Tip: Be open to new experiences. Iceland is a unique country. Its lands, cultures, and cuisine are not run-of-the-mill. Try new things; you’ll be pleasantly surprised.

Who Would Like to Live There: Outdoor enthusiasts, nature lovers, families


  • A wide array of outdoor activities and day trips
  • Fresh meat and produce
  • Convenient location


  • Very limited field of work
  • Unpredictable weather
  • Limited services

8. Vik – Best For Adventure Lovers

Cost of Living: $$$

Vik is a remote town on the southern tip of Iceland. Known for its unusual and dramatic landscape, Vik is home to Reynisfjara black sand beach, well known for the basalt columns reaching for the sky and its wild waves.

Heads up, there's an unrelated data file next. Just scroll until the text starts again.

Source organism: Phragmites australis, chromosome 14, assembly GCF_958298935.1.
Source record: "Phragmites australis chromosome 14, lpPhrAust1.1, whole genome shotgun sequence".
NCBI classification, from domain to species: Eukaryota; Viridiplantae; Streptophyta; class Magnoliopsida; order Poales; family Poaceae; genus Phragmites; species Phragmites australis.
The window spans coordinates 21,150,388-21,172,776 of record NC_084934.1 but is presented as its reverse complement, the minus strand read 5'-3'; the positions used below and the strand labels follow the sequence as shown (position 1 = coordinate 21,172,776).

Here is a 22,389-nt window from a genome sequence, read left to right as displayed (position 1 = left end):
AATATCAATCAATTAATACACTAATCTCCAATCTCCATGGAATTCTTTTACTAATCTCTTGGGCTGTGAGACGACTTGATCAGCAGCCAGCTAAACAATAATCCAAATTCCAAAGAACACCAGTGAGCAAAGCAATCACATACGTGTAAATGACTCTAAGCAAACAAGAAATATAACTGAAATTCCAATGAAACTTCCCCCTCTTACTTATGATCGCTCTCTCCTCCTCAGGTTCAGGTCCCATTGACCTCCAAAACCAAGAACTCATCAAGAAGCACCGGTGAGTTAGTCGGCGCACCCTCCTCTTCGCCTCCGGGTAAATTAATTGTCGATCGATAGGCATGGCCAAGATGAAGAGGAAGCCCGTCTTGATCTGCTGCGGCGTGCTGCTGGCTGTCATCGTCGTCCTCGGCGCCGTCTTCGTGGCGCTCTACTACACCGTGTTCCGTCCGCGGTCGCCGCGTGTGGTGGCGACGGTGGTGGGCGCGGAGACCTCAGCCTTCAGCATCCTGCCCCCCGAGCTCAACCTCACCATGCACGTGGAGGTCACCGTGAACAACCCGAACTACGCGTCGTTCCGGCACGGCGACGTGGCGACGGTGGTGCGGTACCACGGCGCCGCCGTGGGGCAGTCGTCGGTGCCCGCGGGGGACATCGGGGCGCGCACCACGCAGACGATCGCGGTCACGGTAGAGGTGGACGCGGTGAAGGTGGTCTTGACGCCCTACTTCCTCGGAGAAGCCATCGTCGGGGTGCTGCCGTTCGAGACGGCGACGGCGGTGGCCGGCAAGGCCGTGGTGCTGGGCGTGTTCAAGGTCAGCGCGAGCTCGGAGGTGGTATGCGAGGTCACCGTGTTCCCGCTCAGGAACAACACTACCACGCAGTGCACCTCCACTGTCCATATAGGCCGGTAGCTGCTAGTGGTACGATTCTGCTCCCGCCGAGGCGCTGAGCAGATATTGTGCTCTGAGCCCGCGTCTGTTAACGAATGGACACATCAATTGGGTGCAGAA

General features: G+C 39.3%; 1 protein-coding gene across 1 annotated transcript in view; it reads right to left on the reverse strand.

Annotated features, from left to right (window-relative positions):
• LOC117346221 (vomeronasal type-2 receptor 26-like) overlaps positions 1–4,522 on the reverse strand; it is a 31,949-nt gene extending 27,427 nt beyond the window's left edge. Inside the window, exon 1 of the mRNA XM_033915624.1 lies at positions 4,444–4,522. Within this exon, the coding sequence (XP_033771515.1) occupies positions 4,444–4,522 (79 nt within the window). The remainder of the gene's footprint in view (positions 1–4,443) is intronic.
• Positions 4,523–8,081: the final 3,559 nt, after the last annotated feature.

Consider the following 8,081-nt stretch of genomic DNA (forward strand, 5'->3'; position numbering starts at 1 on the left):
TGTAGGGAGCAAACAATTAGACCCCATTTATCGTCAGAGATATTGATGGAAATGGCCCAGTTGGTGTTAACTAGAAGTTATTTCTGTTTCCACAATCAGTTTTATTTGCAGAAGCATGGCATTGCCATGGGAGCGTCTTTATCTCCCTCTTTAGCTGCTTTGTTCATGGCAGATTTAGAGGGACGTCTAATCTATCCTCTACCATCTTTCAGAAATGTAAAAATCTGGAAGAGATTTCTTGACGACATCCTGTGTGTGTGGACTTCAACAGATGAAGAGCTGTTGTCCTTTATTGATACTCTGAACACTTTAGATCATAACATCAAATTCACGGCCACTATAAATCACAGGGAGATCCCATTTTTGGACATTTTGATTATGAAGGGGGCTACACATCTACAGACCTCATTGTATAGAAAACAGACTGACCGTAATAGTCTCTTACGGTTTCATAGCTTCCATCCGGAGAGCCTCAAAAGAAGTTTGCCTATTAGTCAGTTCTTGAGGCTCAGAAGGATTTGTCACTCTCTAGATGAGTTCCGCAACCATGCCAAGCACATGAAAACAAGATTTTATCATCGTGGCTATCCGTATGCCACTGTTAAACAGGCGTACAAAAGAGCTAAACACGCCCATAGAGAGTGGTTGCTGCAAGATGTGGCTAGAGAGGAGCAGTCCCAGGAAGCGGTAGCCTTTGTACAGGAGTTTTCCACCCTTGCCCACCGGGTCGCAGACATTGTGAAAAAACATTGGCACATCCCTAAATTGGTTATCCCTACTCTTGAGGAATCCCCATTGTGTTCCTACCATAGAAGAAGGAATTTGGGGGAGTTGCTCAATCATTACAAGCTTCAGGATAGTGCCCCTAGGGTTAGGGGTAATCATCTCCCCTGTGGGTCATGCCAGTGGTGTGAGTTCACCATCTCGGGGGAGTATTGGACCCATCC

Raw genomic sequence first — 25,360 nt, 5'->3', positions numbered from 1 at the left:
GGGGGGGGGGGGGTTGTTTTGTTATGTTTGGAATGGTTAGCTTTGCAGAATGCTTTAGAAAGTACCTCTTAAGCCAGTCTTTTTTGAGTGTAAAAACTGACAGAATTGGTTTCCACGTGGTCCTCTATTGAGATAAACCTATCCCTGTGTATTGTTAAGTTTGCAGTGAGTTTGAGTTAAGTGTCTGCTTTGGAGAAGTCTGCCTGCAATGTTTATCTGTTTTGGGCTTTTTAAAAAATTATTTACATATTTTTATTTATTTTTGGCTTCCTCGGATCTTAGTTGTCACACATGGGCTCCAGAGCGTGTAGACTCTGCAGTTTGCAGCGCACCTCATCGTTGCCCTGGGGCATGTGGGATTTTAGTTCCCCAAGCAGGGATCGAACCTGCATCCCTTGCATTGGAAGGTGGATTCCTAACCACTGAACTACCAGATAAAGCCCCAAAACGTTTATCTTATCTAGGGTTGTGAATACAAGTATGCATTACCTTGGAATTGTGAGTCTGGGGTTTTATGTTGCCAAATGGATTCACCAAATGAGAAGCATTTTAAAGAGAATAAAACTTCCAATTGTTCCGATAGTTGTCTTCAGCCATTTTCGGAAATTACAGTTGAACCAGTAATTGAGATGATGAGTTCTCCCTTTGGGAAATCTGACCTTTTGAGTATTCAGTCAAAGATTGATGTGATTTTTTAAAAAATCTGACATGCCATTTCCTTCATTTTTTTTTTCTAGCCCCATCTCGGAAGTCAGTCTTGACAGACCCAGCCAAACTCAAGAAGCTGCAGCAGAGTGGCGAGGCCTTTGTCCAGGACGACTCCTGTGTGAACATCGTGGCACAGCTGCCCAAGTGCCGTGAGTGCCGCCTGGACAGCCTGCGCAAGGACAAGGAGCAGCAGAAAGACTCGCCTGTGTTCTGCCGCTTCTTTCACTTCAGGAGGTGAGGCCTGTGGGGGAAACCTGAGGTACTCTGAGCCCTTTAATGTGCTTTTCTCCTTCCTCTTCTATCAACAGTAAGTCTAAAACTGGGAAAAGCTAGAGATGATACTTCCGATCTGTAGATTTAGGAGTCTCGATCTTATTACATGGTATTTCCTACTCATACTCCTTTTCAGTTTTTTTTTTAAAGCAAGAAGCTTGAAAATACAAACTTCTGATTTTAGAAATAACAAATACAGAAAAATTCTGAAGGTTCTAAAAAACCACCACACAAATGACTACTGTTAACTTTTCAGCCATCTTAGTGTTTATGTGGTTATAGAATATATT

The lack of light pollution means that Vik is one of the best places in the country to see the magical Northern Lights. If you live there, you’ll share your town with cute little puffins and a very much active volcano. We think it’s a fair balance, though.

Tip: Try to learn the language. While English is common, learning some Icelandic shows respect for the local people and their culture. It will also open many doors for you and help you make friends.

Who Would Like to Live There: Adventure lovers, expats, digital nomads


  • Relaxed, community-centered lifestyle
  • One of the best places to see the Northern Lights
  • Unique and unusual landscape


  • At risk for storms and natural disasters
  • High cost of living
  • Minimal access to amenities and services

9. Húsavík – Best for Families

Cost of Living: $$$

Known as the Whale Watching Capital of Europe, Husavik sees marine life unlike anywhere else. The town’s history with whales is shown in its Whale Museum, as well as the annual Whale Festival.